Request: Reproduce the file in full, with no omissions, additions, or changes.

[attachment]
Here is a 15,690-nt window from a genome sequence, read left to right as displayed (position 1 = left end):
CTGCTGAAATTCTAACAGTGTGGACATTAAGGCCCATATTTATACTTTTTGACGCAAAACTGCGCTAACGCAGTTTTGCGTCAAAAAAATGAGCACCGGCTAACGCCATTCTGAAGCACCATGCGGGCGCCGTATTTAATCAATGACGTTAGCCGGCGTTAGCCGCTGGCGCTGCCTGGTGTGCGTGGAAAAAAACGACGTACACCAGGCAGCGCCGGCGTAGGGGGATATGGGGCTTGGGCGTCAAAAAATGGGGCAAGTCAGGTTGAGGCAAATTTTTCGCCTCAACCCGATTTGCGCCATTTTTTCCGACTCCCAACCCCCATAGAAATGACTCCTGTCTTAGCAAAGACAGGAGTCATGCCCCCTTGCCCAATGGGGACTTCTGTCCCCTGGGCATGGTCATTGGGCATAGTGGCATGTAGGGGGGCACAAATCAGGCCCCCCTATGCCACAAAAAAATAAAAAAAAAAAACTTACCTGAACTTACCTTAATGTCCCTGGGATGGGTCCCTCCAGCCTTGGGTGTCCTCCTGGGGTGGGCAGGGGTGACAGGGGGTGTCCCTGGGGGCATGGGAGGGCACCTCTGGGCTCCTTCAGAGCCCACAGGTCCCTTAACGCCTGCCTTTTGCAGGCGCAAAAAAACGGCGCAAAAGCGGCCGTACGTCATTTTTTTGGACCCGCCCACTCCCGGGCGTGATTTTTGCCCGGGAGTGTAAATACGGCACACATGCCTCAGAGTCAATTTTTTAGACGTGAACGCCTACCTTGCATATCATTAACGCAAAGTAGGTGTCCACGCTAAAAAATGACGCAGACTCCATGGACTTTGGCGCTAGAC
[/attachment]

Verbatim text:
Here is a 15,690-nt window from a genome sequence, read left to right as displayed (position 1 = left end):
CTGCTGAAATTCTAACAGTGTGGACATTAAGGCCCATATTTATACTTTTTGACGCAAAACTGCGCTAACGCAGTTTTGCGTCAAAAAAATGAGCACCGGCTAACGCCATTCTGAAGCACCATGCGGGCGCCGTATTTAATCAATGACGTTAGCCGGCGTTAGCCGCTGGCGCTGCCTGGTGTGCGTGGAAAAAAACGACGTACACCAGGCAGCGCCGGCGTAGGGGGATATGGGGCTTGGGCGTCAAAAAATGGGGCAAGTCAGGTTGAGGCAAATTTTTCGCCTCAACCCGATTTGCGCCATTTTTTCCGACTCCCAACCCCCATAGAAATGACTCCTGTCTTAGCAAAGACAGGAGTCATGCCCCCTTGCCCAATGGGGACTTCTGTCCCCTGGGCATGGTCATTGGGCATAGTGGCATGTAGGGGGGCACAAATCAGGCCCCCCTATGCCACAAAAAAATAAAAAAAAAAAACTTACCTGAACTTACCTTAATGTCCCTGGGATGGGTCCCTCCAGCCTTGGGTGTCCTCCTGGGGTGGGCAGGGGTGACAGGGGGTGTCCCTGGGGGCATGGGAGGGCACCTCTGGGCTCCTTCAGAGCCCACAGGTCCCTTAACGCCTGCCTTTTGCAGGCGCAAAAAAACGGCGCAAAAGCGGCCGTACGTCATTTTTTTGGACCCGCCCACTCCCGGGCGTGATTTTTGCCCGGGAGTGTAAATACGGCACACATGCCTCAGAGTCAATTTTTTAGACGTGAACGCCTACCTTGCATATCATTAACGCAAAGTAGGTGTCCACGCTAAAAAATGACGCAGACTCCATGGACTTTGGCGCTAGAC